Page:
Fluid-Applied Air Barriers Intro
Protecting the building envelope from weather, moisture, and air filtration is historically achieved using cost-effective sheet-based wraps. More recently, the advantages of fluid-applied air barriers, a singular, monolithic coating that bonds to exterior sheathing without using fasteners, have gained in popularity.
However, some builders believe that fluid air barriers are too expensive for their projects. Let's look at why they are actually one of the most cost-effective solutions available when all things are considered.
What's Eliminated When Using Fluid-Applied Barriers?
When we look at the cost of doing anything, we also need to consider the cost involved with what we might no longer need to do. For example, when we use a fluid-applied membrane for window and door openings, you no longer have to take the time to measure and install individual pieces of peel-and-stick membrane. The following, all fluid products, are examples of what is available for use in this category:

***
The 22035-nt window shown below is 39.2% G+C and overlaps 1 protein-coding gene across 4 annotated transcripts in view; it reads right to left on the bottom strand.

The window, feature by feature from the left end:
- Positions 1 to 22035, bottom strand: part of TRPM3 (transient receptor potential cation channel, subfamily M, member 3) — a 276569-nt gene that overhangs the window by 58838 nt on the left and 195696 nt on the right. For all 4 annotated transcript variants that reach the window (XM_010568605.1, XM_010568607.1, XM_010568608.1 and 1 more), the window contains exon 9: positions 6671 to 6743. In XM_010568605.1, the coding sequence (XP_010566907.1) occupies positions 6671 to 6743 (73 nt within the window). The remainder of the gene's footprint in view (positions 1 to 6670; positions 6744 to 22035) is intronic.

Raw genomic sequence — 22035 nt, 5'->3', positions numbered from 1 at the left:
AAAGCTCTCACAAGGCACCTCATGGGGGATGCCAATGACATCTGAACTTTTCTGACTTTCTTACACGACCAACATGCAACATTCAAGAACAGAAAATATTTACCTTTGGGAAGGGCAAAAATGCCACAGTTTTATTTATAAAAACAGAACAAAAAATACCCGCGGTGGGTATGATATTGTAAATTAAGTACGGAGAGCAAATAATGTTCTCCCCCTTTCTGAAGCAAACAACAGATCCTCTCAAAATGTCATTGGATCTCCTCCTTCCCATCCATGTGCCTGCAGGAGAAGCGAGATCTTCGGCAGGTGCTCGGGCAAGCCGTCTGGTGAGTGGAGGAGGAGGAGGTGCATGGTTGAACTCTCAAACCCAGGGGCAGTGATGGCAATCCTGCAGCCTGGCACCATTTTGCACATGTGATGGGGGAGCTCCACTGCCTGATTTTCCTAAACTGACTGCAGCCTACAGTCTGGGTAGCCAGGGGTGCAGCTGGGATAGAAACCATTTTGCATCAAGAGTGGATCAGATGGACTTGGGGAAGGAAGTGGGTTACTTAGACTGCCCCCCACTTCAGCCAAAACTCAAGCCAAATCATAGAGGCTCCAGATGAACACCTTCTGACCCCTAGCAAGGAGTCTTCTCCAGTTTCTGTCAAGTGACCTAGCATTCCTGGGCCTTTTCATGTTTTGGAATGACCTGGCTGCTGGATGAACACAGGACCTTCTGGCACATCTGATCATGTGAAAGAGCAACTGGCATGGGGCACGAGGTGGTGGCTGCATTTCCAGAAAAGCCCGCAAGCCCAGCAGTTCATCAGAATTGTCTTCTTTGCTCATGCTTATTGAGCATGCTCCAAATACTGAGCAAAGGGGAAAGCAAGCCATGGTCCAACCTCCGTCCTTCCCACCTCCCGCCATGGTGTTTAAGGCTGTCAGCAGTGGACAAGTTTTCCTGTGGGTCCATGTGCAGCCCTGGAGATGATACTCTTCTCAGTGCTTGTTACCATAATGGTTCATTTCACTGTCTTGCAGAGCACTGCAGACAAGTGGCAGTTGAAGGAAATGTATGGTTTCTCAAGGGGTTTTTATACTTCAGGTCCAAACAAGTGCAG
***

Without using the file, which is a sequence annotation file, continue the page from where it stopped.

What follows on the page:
It's a fact that additional holes in the envelope are inevitable. The scenario goes like this--your fluid-applied barrier is complete. You realize that the homeowner wants to add a hose, or the low-voltage guy forgot to install a camera at the back of the house and needs to drill a hole through the plywood or outside sheathing, or there's construction-caused damage to the barrier. Luckily, the fix is fast. Since the PROSOCO family of products all stick to each other, it's not difficult for someone on the job site to detail these last-minute holes with fluid-applied FastFlash or Joint & Seam Filler.
The True Savings of Fluid-Applied Air Barriers
When you consider all that is necessary to use sheet-based wraps (and to fix the inevitable holes), the time and labor cost is nearly equal to the cost of using fluid-applied barriers. In addition, PROSOCO liquid barriers are easier to inspect to see that the envelope is air/watertight. Fluid-applied barriers cut install time and labor costs, and since a primer is not required, the fluid-applied barrier is a faster and more cost-effective solution.
Performance-wise, liquid barriers do a better job. Builders are finding that this becomes apparent during blower-door testing. You'll need to go back less frequently to fix things—which always represents time and money saved.